Iraqi Kurds offer Turkey intel on Mosul hostages
SEVİL ERKUŞ ANKARA
This image taken with a mobile phone through a car windshield shows a fighter with the Islamic State group taking control of a traffic intersection in central Mosul, 225 miles (360 kilometers) northwest of Baghdad, Iraq, Tuesday, July 15, 2014. The panic that initially gripped Iraq after Sunni militants led by the Islamic State extremist group seized the country's second-largest city, Mosul, and swept across northern and western Iraq has largely subsided. (AP Photo)Iraqi Kurds have offered Turkey cooperation on the ongoing hostage crisis, particularly sharing intelligence information regarding the Islamic State of Iraq and the Levant (ISIL), a senior Turkish Foreign Ministry official has said.
In relation to efforts for the release of Turkish Mosul Consulate staff members held by ISIL militants since last month, both Turkey and Iraqi Kurds have agreed to “cooperate, especially on intelligence sharing,” the official said.
The statement came after Iraqi Kurdistan Regional Government (KRG) President Masoud Barzani and a delegation including the KRG’s security, interior, energy and finance ministers held talks in Ankara on July 14.
Turkey welcomed the offer, saying Ankara will contact them “whenever needed,” the official said, adding that the parties had not discussed any specific cooperation topics at this stage.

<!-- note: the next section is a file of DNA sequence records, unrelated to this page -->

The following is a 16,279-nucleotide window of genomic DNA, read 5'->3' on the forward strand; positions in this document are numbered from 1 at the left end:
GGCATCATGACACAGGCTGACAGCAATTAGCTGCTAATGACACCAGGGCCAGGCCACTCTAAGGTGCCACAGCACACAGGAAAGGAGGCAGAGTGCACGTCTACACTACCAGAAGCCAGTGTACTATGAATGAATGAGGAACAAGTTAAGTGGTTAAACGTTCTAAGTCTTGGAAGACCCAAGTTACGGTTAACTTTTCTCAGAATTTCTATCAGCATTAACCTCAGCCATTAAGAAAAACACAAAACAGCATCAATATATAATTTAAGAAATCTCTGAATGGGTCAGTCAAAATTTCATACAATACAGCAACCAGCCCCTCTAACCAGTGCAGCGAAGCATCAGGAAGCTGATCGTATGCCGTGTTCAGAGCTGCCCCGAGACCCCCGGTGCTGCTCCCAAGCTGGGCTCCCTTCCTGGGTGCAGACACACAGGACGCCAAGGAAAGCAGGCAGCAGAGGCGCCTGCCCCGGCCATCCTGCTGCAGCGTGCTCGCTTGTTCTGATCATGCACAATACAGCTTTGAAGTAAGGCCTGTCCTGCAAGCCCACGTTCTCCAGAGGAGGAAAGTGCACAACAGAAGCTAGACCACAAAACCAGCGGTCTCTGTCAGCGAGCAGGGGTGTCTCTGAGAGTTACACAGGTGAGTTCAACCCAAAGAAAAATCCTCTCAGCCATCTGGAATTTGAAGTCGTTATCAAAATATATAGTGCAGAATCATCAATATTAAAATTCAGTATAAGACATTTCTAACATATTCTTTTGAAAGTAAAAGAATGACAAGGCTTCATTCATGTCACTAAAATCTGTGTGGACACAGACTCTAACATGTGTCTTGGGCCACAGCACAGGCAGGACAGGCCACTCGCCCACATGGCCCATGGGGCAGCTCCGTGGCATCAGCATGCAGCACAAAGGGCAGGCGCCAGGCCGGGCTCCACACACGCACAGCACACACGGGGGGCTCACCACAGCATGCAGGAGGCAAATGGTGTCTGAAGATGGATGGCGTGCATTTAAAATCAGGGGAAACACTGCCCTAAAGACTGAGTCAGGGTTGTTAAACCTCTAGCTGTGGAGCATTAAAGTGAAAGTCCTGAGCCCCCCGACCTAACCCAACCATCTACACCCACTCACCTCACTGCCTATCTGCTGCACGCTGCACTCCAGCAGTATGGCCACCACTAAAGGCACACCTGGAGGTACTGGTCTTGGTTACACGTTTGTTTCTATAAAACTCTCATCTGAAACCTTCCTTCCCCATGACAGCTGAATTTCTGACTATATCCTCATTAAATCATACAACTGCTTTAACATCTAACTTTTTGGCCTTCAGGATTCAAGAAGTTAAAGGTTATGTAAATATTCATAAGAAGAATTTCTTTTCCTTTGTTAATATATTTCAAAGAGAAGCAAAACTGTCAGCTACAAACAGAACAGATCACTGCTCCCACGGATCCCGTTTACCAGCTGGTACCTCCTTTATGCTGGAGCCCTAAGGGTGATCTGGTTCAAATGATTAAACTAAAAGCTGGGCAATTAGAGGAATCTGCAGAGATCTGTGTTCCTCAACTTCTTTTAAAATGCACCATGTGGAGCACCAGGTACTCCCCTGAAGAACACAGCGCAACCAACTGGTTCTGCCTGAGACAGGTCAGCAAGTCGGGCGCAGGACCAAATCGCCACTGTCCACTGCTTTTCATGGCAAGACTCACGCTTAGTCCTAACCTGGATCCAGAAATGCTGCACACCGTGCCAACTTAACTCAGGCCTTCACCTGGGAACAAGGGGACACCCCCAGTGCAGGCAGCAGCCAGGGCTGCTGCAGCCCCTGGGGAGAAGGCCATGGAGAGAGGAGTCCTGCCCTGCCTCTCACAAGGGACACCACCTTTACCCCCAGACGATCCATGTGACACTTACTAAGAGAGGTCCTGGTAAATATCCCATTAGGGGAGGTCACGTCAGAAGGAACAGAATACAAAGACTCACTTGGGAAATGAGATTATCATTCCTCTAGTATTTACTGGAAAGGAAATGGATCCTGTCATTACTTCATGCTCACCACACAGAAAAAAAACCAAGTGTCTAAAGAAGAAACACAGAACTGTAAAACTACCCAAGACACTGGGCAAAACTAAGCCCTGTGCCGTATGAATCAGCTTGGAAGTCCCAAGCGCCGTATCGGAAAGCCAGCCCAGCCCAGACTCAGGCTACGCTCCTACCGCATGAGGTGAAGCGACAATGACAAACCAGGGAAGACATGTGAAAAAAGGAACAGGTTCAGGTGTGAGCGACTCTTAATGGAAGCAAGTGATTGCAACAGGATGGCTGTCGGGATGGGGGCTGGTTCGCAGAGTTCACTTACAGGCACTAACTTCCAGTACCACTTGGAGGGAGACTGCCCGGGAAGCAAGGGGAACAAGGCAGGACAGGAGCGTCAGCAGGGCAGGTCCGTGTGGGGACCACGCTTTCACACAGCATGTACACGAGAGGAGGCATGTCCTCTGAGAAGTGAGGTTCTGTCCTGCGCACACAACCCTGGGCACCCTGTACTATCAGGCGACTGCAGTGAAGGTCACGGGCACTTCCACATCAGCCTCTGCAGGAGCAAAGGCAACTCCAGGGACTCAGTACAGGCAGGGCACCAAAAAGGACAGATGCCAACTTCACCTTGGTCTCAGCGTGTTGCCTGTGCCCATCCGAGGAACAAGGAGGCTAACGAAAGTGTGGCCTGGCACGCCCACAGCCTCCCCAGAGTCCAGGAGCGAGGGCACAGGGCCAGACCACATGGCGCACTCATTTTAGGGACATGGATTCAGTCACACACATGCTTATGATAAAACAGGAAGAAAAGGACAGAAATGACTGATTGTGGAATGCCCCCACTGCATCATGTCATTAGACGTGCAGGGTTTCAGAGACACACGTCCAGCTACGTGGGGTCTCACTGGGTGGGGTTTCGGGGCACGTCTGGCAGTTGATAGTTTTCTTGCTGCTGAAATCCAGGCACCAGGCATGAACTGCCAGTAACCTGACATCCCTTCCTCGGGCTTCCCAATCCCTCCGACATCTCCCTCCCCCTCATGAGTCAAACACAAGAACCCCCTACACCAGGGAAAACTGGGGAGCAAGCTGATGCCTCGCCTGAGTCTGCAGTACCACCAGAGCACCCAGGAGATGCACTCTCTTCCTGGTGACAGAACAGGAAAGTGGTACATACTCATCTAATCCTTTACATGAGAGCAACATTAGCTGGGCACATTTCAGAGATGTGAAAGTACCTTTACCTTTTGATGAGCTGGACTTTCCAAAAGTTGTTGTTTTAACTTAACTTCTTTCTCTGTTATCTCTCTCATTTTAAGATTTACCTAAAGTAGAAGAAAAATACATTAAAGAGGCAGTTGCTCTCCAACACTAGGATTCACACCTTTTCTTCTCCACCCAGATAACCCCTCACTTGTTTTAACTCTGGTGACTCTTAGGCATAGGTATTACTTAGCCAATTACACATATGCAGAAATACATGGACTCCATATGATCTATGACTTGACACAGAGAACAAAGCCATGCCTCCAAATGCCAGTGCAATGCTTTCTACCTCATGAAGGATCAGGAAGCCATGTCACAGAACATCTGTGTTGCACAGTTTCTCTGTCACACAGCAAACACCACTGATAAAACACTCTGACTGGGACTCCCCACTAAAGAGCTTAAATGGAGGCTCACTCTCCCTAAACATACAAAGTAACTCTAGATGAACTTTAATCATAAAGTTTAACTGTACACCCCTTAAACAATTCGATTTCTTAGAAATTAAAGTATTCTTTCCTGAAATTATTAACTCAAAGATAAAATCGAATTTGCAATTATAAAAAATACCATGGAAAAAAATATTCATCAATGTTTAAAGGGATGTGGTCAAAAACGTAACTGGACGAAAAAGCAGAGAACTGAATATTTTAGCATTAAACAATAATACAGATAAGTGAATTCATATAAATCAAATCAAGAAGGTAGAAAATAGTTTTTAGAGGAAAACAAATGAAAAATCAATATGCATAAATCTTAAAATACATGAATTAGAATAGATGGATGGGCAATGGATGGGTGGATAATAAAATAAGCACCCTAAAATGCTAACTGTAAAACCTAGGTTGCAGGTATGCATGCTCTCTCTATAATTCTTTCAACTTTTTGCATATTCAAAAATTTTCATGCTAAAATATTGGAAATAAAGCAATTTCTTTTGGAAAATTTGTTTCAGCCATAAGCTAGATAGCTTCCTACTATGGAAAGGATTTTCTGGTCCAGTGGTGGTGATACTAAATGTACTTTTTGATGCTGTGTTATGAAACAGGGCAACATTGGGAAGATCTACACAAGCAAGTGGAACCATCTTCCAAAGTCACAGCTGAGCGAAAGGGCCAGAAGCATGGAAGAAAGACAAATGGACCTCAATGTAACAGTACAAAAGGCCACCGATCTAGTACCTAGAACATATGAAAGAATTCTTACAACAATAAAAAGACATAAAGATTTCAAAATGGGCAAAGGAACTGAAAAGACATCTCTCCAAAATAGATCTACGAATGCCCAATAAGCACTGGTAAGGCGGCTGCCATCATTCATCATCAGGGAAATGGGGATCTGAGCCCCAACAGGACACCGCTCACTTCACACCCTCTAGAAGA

ISIL kidnapped 49 people from the Turkish Consulate in Mosul on June 11, including 46 Turkish nationals. The Turkish hostages in Mosul were moved another place in the city some three weeks ago, but are still being kept together without being separated, according to Turkish diplomats. Officials have not dismissed the possibility of ISIL holding Turkish nationals as a “human shield,” as the group has not presented any specific demands for their release.
Turkey pledges help for financial problems of Iraqi Kurds
In talks with the Iraqi Kurdish officials, Turkey reiterated that Ankara would support the KRG’s “fight against terrorism” and stressed the security of Turkmens in northern Iraq over threats by jihadi militants in the crisis-hit country.
“In talks with Barzani, we welcomed the KRG’s support to Turkmens and expressed our expectation for help to maintain their security,” the official added.
Iraqi Kurdish officials also discussed financial problems, as their ties with the central government have hit new lows with the apparent underpayment of salaries.
“We expressed readiness to make all sorts of support [the KRG] to overcome financial problems in northern Iraq,” the official said.
Asked about media reports that Turkey is providing fiscal assistance to the autonomous region, the official did not elaborate, but addressed existing cooperation with the KRG on energy and an agreement for the sale of northern Iraqi oil to world markets. In talks with Barzani, Turkey also underlined “importance of preserving the unity and integrity of Iraq,” the official stressed.
In an interview earlier this month, Barzani said Iraq’s Kurds would hold an independence referendum “within months,” adding that the time was right for a vote as Iraq was already effectively divided by the ISIL actions in Iraq.